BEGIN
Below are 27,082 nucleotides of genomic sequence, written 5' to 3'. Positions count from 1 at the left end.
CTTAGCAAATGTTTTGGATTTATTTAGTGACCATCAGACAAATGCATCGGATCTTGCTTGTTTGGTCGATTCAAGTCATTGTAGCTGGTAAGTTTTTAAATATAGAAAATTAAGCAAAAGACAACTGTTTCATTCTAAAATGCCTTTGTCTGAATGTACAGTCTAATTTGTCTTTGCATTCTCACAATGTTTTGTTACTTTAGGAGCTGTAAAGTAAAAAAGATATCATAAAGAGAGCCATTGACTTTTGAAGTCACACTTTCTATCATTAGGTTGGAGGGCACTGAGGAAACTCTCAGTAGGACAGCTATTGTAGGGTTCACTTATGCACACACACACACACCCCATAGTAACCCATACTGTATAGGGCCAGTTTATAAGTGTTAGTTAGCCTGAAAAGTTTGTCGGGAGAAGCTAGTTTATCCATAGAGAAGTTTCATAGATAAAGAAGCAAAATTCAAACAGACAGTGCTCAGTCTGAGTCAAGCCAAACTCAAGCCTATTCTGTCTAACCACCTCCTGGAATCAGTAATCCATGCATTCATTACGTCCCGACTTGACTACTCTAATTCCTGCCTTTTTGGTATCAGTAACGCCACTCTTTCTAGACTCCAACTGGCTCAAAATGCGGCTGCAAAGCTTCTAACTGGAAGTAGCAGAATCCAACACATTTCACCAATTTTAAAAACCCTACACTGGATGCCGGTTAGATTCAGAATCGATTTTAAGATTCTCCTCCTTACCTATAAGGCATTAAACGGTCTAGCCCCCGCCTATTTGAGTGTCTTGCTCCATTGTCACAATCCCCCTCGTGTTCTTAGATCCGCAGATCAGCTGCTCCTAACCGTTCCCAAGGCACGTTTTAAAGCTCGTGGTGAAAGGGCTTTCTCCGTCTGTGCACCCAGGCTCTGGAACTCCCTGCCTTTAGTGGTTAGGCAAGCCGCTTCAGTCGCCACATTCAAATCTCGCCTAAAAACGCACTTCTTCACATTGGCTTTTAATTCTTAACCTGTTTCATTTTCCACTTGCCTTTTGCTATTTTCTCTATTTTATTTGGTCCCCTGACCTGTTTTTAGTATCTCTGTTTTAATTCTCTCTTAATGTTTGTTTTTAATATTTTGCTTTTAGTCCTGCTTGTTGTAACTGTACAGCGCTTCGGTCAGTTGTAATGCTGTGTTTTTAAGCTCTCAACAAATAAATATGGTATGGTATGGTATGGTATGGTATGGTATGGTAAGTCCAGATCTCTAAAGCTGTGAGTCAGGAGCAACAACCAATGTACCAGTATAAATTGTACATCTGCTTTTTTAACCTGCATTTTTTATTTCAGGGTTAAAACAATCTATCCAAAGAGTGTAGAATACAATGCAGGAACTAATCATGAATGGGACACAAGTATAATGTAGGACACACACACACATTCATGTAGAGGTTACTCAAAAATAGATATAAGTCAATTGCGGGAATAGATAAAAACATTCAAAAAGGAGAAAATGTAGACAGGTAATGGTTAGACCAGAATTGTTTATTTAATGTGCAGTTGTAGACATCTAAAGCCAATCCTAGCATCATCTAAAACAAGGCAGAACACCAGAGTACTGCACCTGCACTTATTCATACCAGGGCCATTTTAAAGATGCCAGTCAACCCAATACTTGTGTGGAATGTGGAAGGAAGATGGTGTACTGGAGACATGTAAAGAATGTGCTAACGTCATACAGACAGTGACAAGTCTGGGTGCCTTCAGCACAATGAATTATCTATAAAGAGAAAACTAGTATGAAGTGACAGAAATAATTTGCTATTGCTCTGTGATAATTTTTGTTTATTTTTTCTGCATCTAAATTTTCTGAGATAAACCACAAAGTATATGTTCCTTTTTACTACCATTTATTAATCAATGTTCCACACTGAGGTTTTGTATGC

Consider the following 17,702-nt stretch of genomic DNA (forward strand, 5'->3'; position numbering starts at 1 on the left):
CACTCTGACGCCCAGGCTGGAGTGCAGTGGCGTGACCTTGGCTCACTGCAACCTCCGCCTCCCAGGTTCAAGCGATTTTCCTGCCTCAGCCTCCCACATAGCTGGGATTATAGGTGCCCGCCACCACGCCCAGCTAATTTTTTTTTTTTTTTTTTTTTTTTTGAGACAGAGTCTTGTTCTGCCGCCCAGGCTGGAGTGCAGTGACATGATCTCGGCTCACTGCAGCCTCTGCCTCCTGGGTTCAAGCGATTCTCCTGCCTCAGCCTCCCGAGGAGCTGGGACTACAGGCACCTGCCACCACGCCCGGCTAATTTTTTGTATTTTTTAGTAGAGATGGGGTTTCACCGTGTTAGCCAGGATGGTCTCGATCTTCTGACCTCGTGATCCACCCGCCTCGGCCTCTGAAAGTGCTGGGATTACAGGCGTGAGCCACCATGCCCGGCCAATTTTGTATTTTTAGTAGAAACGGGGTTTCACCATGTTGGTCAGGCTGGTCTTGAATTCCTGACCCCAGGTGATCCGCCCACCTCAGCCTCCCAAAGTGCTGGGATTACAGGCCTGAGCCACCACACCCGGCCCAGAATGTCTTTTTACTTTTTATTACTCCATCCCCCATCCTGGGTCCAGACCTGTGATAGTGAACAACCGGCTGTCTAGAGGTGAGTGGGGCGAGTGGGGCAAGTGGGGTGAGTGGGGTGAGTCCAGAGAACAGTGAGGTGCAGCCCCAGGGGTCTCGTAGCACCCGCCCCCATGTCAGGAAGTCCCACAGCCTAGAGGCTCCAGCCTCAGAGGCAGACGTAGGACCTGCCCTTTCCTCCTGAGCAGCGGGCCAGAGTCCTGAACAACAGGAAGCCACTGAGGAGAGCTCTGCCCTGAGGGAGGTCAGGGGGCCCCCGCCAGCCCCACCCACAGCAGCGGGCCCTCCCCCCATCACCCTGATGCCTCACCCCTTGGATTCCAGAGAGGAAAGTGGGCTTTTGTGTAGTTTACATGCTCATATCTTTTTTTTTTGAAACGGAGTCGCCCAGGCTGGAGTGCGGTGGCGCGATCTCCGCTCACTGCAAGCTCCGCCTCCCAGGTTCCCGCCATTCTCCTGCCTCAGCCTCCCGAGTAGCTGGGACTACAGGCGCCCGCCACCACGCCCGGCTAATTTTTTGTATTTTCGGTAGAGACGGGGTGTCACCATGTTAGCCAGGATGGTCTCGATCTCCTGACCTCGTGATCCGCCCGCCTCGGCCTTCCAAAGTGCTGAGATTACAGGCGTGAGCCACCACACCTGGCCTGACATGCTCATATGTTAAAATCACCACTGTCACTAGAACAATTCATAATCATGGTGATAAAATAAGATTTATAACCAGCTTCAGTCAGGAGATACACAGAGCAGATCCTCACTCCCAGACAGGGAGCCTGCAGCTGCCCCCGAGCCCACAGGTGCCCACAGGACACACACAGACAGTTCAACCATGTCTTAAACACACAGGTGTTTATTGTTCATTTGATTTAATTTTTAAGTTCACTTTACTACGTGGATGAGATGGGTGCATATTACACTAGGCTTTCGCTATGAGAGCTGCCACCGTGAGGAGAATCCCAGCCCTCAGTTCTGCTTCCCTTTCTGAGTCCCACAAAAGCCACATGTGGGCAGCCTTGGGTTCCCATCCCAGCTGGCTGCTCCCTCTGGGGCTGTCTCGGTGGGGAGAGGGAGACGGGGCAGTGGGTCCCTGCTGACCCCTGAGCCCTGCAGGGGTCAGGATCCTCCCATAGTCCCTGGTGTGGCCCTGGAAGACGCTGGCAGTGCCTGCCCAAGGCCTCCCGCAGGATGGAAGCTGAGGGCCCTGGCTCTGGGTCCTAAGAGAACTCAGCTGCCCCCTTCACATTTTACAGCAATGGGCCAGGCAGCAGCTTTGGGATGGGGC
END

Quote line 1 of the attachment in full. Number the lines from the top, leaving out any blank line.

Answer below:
Below are 27,082 nucleotides of genomic sequence, written 5' to 3'. Positions count from 1 at the left end.